From Drafting to Editing to Polishing to Publishing, Part 3

Editing the Manuscript (and a mistake in my last post)



In my last post, I talked about drafting the manuscript and my typical process of going through multiple drafts. When I feel it’s ready, the next step is to send it to my editor, Lorna Lynch. Lorna has edited all three novels in the “Monastery Valley” series, always profoundly improving them. (Last week I made a mistake in describing my process: I actually don’t send the book to my “beta” or trusted readers until after it gets its first round of editing, because these folks are doing me a favor and I want the manuscript to be in as good shape as it can be out of respect for them. Not sure what I was thinking!)

The developmental edit

When the manuscript is ready, I ask Lorna to do two rounds of editing: The first round is a “developmental edit” (also called a “structural” or a “content edit”). In a developmental edit, Lorna dissects and evaluates the structure of the book:

  • the consistency of the plot and character development;
  • whether the necessary structural components are all present and whether they fall more or less where they should;
  • whether the pacing and emotional tone of each scene carries the story forward and is faithful to the overall story arc itself;
  • and how well the story accomplishes its goals.

She always sends back the manuscript full of notes and comments, along with a lengthy document providing a separate critique of the story, characters, plot, and overall structure.

As you can imagine, this leads me to yet another revision, sometimes two. For instance, for my latest novel, The Bishop Burned the Lady, (you can preorder it now at a 10% discount from the publisher–click on the title and enter promo code PREORDER2018.) , I worked through the manuscript with Lorna’s separate critique first, because it tends to be more “global,” dealing with the overall structure and arc of the story. Then I went through the marked-up manuscript and dealt with each individual change she recommended.

No one expects an author to accept every one of her editor’s suggestions, but Lorna’s have always been reasonable and clearly aimed at strengthening the story and the writing. I seldom, heck, almost never, decide to ignore her recommendations.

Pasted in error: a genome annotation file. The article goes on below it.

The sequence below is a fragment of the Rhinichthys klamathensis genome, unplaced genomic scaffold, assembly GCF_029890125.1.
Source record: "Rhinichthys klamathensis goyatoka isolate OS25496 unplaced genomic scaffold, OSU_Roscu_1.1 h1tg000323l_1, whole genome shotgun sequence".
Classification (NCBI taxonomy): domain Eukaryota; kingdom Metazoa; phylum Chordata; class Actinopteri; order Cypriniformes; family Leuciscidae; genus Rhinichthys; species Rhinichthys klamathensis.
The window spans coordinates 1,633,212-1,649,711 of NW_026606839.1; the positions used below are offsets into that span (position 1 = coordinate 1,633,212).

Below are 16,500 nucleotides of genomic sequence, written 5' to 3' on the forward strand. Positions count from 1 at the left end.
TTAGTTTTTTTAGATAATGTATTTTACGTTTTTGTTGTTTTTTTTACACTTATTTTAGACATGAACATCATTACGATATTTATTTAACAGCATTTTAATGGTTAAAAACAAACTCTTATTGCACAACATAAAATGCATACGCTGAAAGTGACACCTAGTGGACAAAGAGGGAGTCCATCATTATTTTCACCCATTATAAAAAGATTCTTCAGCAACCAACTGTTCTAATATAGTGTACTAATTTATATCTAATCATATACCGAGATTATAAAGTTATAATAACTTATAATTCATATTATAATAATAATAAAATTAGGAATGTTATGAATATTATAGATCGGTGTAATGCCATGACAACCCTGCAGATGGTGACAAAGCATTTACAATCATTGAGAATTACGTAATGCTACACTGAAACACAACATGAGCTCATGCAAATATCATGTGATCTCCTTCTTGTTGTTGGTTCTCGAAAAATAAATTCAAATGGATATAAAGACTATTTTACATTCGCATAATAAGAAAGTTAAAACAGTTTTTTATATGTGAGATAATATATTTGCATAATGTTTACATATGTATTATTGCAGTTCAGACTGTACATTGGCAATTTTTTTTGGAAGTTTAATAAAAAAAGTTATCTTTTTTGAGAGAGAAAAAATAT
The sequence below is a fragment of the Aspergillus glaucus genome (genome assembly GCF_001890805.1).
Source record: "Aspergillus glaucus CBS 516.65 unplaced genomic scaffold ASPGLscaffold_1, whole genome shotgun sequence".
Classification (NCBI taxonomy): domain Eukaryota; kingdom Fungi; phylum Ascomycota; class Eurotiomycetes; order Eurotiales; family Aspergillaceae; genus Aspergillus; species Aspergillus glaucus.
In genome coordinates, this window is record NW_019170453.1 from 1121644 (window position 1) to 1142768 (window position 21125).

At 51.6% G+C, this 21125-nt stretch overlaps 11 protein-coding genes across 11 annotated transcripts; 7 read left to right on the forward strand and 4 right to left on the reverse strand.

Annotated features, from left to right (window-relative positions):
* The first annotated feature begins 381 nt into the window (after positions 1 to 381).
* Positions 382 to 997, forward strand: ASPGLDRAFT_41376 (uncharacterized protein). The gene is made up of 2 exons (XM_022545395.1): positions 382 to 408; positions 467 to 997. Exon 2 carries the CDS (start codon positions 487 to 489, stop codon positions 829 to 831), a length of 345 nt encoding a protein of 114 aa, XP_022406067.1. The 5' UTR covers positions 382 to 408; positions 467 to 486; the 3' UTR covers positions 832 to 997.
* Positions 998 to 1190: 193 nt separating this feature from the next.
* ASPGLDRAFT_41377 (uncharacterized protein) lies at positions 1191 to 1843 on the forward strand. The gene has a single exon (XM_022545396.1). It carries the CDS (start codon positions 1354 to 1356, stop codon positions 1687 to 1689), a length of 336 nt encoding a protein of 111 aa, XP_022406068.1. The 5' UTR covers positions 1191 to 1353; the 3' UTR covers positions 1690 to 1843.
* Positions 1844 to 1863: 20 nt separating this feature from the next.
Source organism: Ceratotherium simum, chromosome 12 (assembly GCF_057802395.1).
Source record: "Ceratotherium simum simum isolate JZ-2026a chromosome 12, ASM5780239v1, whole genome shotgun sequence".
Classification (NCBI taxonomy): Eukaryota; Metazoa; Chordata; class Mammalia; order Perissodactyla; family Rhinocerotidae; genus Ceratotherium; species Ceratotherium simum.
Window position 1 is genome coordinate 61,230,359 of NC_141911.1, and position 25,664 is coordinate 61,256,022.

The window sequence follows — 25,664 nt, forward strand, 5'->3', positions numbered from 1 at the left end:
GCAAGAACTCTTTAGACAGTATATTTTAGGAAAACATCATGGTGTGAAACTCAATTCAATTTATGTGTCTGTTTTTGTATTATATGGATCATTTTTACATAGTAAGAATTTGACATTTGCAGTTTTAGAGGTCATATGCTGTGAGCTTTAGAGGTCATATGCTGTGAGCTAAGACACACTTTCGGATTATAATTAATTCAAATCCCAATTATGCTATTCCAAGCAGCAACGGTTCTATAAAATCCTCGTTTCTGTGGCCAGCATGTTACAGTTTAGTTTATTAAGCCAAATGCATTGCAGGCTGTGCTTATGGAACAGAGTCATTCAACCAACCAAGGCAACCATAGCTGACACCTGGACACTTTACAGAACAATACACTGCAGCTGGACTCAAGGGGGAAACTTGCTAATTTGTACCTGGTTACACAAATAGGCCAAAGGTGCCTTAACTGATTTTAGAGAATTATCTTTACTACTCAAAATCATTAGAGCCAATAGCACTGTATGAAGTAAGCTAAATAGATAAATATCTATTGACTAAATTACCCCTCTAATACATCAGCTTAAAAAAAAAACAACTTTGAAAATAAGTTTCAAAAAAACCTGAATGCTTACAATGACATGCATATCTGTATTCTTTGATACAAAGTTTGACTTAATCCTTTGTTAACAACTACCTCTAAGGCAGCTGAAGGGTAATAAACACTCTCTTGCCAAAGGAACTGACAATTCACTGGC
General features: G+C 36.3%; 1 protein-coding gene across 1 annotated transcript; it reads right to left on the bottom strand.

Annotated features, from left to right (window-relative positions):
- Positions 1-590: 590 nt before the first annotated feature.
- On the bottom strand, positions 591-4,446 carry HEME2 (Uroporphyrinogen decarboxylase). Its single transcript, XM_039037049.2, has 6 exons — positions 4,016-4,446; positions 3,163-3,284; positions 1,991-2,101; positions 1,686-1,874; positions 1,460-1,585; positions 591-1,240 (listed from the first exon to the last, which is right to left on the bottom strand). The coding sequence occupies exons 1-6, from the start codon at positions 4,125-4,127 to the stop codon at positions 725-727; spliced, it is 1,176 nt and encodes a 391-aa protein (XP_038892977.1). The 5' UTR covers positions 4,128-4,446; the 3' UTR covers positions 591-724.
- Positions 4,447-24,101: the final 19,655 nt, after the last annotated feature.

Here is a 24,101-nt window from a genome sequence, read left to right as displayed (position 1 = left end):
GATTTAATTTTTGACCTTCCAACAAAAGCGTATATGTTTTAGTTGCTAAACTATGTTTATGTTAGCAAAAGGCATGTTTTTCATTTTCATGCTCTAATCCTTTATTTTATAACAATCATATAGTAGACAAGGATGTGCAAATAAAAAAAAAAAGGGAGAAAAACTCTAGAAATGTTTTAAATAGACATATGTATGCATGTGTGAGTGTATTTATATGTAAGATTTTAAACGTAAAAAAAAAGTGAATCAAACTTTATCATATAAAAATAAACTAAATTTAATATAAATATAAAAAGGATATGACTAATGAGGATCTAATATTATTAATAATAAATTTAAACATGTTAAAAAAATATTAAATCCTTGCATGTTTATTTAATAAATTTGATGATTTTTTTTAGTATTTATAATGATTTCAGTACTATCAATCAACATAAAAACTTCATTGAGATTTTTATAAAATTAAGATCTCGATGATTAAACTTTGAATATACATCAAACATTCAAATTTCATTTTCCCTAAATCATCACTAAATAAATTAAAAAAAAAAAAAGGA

The Copy Edit

The second round of editing also has various names: “Copy edit” or “line edit” are most common. This is the classic edit wherein your pages come back all marked with red ink. Lorna, as most editors do now, uses Microsoft Word’s “Track Changes” tool. The copy editor, rather than the big-picture focus on the arc and structure of the story and the development of the characters, focuses on individual paragraphs, sentences, words, grammar, style, usage. Not to say she may not notice something bigger that either she missed in the developmental edit or that I inadvertently messed up in my revisions after it. She even does a bit of proofreading—a third level of editing that focuses on typos, misspellings, and such gremlins that happen no matter how often the manuscript is revised or how many people searched proofread it.

I find that my revisions after the copy edit take quite a while. At this point, I’m not merely revising to address the copy edit, but I’m starting to polish the prose. That may be the wrong word choice—my prose is not meant to be “polished.” I aim for a style that is spare, consonant with life and society in a small mountain town. But while I’m working through the copy edit, I’m always on the lookout for a better verb, and more pungent image, a stronger noun.

The Proofread

Proofreading is the final edit. It usually happens just before sending the manuscript to the publisher, and more formally after publisher converts the manuscript into an electronic “proof.” (In the old days of paper manuscripts, the proof was called a “galley.”) Now, they come as PDF files, and the task is to check every letter of every word for accuracy. Some proofreaders, to prevent themselves from reading the story and possibly missing errors, start with the last sentence and work backwards, sentence by sentence. I can’t do that. Instead, I hire a proofreader.

I’ve worked with two proofreaders, each of them both marvelous and meticulous—Kim Cheeley and Lorna. I met Kim, in fact, after she borrowed a copy of Climbing the Coliseum from her local library—and promptly proofread it, marked up all its typos and misspellings (she found 51, this after I had proofed the galleys twice!), and sent me the library’s copy. (She bought them another.)Since she found numerous typos, misspellings, and errors, I vowed always to have a proofreading done by a professional.

When all is done, and the proof is approved, a release date is set by the publisher. My publisher, Black Rose Writing, set April 12 as the release date for The Bishop Burned the Lady. Watch this space or my Facebook page for news about activities around the release! You’ll be glad you did!